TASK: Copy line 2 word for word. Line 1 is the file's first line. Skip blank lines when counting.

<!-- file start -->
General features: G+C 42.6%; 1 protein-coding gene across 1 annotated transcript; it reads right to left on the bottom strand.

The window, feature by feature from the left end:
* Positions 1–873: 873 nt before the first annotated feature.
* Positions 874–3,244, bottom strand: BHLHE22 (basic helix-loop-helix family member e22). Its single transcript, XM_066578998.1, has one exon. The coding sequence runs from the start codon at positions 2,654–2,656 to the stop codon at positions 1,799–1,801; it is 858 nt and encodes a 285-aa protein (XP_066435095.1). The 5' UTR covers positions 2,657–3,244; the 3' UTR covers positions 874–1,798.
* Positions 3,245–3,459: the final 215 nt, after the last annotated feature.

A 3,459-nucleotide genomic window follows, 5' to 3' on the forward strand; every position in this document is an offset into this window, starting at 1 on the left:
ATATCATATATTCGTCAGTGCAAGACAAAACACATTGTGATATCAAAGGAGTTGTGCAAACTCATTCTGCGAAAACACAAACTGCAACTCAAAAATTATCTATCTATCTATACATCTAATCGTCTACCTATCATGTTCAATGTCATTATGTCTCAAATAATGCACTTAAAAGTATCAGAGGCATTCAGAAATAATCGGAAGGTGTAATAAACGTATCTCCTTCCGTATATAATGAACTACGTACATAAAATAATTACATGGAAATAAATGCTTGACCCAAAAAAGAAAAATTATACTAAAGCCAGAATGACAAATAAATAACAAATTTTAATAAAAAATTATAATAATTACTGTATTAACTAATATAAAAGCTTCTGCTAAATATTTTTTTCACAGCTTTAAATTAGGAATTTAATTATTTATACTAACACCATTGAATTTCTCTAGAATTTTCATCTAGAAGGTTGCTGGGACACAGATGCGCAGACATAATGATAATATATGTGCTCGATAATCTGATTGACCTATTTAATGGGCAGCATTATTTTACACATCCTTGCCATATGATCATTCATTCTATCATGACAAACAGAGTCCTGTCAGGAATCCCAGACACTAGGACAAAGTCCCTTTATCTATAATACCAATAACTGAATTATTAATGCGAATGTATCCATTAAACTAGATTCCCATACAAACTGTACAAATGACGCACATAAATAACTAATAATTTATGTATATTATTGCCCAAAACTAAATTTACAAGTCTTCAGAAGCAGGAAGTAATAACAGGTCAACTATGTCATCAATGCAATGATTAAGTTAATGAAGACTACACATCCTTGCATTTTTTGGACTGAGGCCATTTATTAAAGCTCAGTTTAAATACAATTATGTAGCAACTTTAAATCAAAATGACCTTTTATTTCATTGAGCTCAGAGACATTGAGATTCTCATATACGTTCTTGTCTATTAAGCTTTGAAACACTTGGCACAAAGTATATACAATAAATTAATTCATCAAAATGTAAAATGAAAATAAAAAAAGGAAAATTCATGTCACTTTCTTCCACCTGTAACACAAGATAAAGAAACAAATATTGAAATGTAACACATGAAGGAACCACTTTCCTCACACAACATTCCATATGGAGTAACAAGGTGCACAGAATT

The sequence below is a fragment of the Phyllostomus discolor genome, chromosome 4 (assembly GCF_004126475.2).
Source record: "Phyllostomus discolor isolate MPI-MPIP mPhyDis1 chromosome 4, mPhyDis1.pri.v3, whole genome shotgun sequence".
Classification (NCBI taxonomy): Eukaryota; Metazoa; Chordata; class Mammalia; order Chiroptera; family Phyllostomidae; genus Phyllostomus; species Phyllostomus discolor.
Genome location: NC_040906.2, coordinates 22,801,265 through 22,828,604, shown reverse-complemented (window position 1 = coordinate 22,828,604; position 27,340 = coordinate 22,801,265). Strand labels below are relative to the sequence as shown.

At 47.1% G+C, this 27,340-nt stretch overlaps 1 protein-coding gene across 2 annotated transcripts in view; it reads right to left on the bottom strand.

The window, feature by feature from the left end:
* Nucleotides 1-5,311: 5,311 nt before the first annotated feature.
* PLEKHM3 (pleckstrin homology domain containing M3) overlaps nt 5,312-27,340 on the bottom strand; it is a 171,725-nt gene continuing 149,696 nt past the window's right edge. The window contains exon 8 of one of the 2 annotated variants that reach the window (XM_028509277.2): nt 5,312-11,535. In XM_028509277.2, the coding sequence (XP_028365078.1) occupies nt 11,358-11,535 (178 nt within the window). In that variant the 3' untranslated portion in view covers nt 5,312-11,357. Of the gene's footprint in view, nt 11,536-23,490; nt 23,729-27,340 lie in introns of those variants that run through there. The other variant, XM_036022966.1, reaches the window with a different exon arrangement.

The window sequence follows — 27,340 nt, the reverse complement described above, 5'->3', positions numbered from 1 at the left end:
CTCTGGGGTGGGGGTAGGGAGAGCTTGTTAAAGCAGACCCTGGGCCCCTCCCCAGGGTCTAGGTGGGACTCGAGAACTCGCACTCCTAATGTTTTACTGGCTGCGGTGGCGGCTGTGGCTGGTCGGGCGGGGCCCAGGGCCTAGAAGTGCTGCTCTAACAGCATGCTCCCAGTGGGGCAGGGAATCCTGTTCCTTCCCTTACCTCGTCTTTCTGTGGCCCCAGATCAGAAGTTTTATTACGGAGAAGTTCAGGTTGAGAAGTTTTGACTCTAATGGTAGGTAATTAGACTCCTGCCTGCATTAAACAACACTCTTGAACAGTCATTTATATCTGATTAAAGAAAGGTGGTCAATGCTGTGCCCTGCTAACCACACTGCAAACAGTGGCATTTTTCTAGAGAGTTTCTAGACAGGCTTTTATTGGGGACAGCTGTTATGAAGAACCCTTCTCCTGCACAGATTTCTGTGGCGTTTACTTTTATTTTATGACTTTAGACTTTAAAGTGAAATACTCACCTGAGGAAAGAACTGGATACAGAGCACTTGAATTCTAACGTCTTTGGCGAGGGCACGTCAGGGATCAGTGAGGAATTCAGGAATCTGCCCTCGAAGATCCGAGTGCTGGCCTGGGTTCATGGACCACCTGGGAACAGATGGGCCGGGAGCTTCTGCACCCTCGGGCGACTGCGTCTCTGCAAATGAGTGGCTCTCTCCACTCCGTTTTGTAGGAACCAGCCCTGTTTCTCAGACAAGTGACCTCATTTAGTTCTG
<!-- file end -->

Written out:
The window, feature by feature from the left end: